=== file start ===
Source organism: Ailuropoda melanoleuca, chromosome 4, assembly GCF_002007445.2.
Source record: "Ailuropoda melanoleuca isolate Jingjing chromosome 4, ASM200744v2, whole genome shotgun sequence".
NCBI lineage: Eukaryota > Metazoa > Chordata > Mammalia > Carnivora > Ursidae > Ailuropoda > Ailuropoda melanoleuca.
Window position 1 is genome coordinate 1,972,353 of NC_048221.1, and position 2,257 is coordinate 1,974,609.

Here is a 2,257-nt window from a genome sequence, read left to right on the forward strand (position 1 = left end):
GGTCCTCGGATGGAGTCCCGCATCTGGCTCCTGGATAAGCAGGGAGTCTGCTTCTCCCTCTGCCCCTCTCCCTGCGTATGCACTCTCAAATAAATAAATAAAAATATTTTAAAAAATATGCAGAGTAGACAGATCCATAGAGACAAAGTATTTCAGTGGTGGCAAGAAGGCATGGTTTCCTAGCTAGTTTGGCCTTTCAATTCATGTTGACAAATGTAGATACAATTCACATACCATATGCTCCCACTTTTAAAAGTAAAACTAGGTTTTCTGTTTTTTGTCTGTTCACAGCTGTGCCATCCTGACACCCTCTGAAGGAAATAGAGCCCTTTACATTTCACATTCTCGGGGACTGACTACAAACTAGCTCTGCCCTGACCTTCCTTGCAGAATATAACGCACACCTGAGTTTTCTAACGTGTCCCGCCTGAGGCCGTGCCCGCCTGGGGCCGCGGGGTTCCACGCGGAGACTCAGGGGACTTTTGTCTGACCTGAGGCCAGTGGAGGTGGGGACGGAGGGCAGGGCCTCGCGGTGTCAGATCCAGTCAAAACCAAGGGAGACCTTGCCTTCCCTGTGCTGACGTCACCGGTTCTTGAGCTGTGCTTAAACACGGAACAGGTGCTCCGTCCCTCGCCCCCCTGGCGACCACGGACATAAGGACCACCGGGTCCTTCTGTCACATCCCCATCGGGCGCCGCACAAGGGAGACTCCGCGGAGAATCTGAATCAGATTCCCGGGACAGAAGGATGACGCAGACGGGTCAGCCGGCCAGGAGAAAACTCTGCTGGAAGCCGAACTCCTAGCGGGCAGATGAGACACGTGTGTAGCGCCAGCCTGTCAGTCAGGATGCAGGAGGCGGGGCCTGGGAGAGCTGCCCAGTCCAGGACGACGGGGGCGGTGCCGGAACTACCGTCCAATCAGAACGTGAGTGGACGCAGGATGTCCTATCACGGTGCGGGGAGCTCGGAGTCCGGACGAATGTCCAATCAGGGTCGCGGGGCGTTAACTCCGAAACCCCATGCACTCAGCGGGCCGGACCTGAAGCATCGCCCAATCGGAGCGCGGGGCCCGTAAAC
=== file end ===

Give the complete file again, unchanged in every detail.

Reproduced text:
Source organism: Ailuropoda melanoleuca, chromosome 4, assembly GCF_002007445.2.
Source record: "Ailuropoda melanoleuca isolate Jingjing chromosome 4, ASM200744v2, whole genome shotgun sequence".
NCBI lineage: Eukaryota > Metazoa > Chordata > Mammalia > Carnivora > Ursidae > Ailuropoda > Ailuropoda melanoleuca.
Window position 1 is genome coordinate 1,972,353 of NC_048221.1, and position 2,257 is coordinate 1,974,609.

Here is a 2,257-nt window from a genome sequence, read left to right on the forward strand (position 1 = left end):
GGTCCTCGGATGGAGTCCCGCATCTGGCTCCTGGATAAGCAGGGAGTCTGCTTCTCCCTCTGCCCCTCTCCCTGCGTATGCACTCTCAAATAAATAAATAAAAATATTTTAAAAAATATGCAGAGTAGACAGATCCATAGAGACAAAGTATTTCAGTGGTGGCAAGAAGGCATGGTTTCCTAGCTAGTTTGGCCTTTCAATTCATGTTGACAAATGTAGATACAATTCACATACCATATGCTCCCACTTTTAAAAGTAAAACTAGGTTTTCTGTTTTTTGTCTGTTCACAGCTGTGCCATCCTGACACCCTCTGAAGGAAATAGAGCCCTTTACATTTCACATTCTCGGGGACTGACTACAAACTAGCTCTGCCCTGACCTTCCTTGCAGAATATAACGCACACCTGAGTTTTCTAACGTGTCCCGCCTGAGGCCGTGCCCGCCTGGGGCCGCGGGGTTCCACGCGGAGACTCAGGGGACTTTTGTCTGACCTGAGGCCAGTGGAGGTGGGGACGGAGGGCAGGGCCTCGCGGTGTCAGATCCAGTCAAAACCAAGGGAGACCTTGCCTTCCCTGTGCTGACGTCACCGGTTCTTGAGCTGTGCTTAAACACGGAACAGGTGCTCCGTCCCTCGCCCCCCTGGCGACCACGGACATAAGGACCACCGGGTCCTTCTGTCACATCCCCATCGGGCGCCGCACAAGGGAGACTCCGCGGAGAATCTGAATCAGATTCCCGGGACAGAAGGATGACGCAGACGGGTCAGCCGGCCAGGAGAAAACTCTGCTGGAAGCCGAACTCCTAGCGGGCAGATGAGACACGTGTGTAGCGCCAGCCTGTCAGTCAGGATGCAGGAGGCGGGGCCTGGGAGAGCTGCCCAGTCCAGGACGACGGGGGCGGTGCCGGAACTACCGTCCAATCAGAACGTGAGTGGACGCAGGATGTCCTATCACGGTGCGGGGAGCTCGGAGTCCGGACGAATGTCCAATCAGGGTCGCGGGGCGTTAACTCCGAAACCCCATGCACTCAGCGGGCCGGACCTGAAGCATCGCCCAATCGGAGCGCGGGGCCCGTAAAC